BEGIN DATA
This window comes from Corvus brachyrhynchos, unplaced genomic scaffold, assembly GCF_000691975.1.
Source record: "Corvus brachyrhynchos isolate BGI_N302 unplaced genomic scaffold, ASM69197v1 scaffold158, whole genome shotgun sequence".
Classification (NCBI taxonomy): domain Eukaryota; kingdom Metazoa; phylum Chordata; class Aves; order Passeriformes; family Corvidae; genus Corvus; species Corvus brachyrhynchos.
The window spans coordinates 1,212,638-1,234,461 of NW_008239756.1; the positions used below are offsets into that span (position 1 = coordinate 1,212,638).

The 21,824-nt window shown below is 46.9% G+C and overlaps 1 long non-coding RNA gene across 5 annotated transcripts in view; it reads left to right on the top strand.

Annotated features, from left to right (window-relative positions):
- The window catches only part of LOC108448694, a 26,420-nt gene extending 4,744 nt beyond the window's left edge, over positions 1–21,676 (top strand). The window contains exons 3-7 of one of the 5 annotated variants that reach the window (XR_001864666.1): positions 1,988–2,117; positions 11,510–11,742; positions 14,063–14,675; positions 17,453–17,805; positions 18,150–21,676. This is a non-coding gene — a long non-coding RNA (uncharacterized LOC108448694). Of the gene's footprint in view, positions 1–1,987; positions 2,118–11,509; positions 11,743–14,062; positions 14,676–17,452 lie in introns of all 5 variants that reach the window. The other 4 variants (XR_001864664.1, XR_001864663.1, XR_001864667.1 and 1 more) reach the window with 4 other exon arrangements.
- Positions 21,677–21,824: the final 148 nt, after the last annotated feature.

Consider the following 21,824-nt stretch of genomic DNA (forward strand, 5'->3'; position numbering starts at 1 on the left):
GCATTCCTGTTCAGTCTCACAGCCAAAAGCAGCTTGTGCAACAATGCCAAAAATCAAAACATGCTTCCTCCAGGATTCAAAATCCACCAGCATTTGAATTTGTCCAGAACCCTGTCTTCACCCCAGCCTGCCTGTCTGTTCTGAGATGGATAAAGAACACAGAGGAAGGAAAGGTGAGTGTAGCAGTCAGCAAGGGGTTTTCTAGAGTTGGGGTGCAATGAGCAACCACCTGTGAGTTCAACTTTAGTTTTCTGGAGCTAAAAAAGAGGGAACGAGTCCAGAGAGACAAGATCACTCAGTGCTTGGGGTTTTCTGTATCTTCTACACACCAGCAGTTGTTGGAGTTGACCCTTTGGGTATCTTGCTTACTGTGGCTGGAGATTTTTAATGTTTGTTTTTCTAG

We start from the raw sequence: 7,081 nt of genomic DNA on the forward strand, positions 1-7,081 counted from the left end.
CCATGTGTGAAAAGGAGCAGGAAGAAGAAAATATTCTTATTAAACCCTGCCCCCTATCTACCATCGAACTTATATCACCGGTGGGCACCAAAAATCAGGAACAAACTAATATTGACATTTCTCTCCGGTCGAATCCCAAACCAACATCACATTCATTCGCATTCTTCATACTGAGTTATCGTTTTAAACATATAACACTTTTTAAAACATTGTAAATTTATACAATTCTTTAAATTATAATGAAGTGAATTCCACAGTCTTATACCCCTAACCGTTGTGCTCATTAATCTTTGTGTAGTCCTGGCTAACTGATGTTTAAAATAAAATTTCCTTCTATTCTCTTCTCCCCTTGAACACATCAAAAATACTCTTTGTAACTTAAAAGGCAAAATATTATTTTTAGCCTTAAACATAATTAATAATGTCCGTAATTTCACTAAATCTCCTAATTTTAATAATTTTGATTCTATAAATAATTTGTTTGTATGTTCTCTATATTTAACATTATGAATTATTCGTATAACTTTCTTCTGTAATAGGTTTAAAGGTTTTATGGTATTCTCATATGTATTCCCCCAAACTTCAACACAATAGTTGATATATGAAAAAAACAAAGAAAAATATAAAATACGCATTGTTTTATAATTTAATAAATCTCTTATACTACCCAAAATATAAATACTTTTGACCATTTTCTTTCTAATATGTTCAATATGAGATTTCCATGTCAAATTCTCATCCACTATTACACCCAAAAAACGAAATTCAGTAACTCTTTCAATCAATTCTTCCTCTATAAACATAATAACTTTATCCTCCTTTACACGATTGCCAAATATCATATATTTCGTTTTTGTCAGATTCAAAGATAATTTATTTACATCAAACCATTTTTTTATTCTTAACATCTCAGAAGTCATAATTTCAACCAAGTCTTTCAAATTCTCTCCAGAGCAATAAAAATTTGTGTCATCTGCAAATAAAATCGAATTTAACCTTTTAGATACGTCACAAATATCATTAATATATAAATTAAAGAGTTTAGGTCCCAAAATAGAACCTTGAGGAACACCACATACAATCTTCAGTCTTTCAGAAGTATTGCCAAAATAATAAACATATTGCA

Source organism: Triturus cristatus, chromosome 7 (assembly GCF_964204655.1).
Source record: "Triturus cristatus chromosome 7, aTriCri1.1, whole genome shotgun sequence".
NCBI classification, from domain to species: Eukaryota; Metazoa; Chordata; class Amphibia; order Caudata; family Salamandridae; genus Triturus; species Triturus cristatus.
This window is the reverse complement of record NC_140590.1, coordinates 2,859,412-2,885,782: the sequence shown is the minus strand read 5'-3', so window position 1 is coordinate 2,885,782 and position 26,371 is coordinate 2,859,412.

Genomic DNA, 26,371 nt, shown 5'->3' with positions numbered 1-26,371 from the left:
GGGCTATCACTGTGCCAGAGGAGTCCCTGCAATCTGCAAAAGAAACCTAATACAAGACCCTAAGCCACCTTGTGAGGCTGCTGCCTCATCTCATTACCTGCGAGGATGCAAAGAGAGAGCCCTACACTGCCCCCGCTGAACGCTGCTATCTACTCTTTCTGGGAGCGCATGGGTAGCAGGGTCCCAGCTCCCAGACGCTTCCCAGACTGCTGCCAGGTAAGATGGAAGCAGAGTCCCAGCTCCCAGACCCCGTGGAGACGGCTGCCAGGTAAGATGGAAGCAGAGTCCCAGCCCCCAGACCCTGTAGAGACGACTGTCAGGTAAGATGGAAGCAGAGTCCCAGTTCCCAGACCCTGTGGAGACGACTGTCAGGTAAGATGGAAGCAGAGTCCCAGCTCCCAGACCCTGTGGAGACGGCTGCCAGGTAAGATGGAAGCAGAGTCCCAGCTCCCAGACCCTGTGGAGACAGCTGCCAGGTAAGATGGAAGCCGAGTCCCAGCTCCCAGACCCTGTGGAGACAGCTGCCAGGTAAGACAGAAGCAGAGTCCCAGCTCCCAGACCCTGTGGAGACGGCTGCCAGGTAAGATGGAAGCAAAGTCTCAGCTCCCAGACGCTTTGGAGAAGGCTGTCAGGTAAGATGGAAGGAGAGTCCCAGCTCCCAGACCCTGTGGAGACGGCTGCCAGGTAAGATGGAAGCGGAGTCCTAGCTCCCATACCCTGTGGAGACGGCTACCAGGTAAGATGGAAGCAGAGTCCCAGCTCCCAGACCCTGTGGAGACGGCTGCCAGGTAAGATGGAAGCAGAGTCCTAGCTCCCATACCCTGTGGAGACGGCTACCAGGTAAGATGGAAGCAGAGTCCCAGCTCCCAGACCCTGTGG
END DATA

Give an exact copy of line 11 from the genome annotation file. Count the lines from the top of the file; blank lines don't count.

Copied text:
We start from the raw sequence: 7,081 nt of genomic DNA on the forward strand, positions 1-7,081 counted from the left end.